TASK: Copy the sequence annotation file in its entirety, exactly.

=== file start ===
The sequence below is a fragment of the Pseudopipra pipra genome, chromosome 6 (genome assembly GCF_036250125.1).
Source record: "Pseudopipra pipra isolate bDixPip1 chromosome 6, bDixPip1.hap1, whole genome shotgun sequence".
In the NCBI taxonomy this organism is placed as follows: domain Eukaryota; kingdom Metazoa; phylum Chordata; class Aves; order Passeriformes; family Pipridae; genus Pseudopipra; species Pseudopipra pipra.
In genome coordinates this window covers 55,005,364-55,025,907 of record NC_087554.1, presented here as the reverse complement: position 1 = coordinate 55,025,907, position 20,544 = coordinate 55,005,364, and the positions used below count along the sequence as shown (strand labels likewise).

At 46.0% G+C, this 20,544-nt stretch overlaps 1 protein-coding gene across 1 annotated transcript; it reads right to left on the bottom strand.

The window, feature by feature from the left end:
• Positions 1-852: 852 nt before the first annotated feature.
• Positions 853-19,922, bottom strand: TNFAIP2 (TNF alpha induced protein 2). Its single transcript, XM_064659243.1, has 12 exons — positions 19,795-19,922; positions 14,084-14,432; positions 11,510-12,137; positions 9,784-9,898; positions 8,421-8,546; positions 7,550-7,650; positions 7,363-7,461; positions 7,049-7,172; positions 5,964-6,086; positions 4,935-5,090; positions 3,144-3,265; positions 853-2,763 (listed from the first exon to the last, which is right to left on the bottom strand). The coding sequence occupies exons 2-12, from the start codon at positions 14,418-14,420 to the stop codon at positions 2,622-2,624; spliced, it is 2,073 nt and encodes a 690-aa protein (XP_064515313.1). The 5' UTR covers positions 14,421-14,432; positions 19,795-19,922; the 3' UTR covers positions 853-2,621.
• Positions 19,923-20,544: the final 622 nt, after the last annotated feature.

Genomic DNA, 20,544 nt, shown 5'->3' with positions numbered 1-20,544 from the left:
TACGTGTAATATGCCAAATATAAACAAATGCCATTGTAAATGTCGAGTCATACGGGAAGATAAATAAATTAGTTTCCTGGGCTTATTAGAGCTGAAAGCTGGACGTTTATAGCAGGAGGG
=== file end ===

The sequence below is a fragment of the Pseudopipra pipra genome, chromosome 6 (genome assembly GCF_036250125.1).
Source record: "Pseudopipra pipra isolate bDixPip1 chromosome 6, bDixPip1.hap1, whole genome shotgun sequence".
In the NCBI taxonomy this organism is placed as follows: domain Eukaryota; kingdom Metazoa; phylum Chordata; class Aves; order Passeriformes; family Pipridae; genus Pseudopipra; species Pseudopipra pipra.
In genome coordinates this window covers 55,005,364-55,025,907 of record NC_087554.1, presented here as the reverse complement: position 1 = coordinate 55,025,907, position 20,544 = coordinate 55,005,364, and the positions used below count along the sequence as shown (strand labels likewise).

At 46.0% G+C, this 20,544-nt stretch overlaps 1 protein-coding gene across 1 annotated transcript; it reads right to left on the bottom strand.

The window, feature by feature from the left end:
• Positions 1-852: 852 nt before the first annotated feature.
• Positions 853-19,922, bottom strand: TNFAIP2 (TNF alpha induced protein 2). Its single transcript, XM_064659243.1, has 12 exons — positions 19,795-19,922; positions 14,084-14,432; positions 11,510-12,137; positions 9,784-9,898; positions 8,421-8,546; positions 7,550-7,650; positions 7,363-7,461; positions 7,049-7,172; positions 5,964-6,086; positions 4,935-5,090; positions 3,144-3,265; positions 853-2,763 (listed from the first exon to the last, which is right to left on the bottom strand). The coding sequence occupies exons 2-12, from the start codon at positions 14,418-14,420 to the stop codon at positions 2,622-2,624; spliced, it is 2,073 nt and encodes a 690-aa protein (XP_064515313.1). The 5' UTR covers positions 14,421-14,432; positions 19,795-19,922; the 3' UTR covers positions 853-2,621.
• Positions 19,923-20,544: the final 622 nt, after the last annotated feature.

Genomic DNA, 20,544 nt, shown 5'->3' with positions numbered 1-20,544 from the left:
TACGTGTAATATGCCAAATATAAACAAATGCCATTGTAAATGTCGAGTCATACGGGAAGATAAATAAATTAGTTTCCTGGGCTTATTAGAGCTGAAAGCTGGACGTTTATAGCAGGAGGG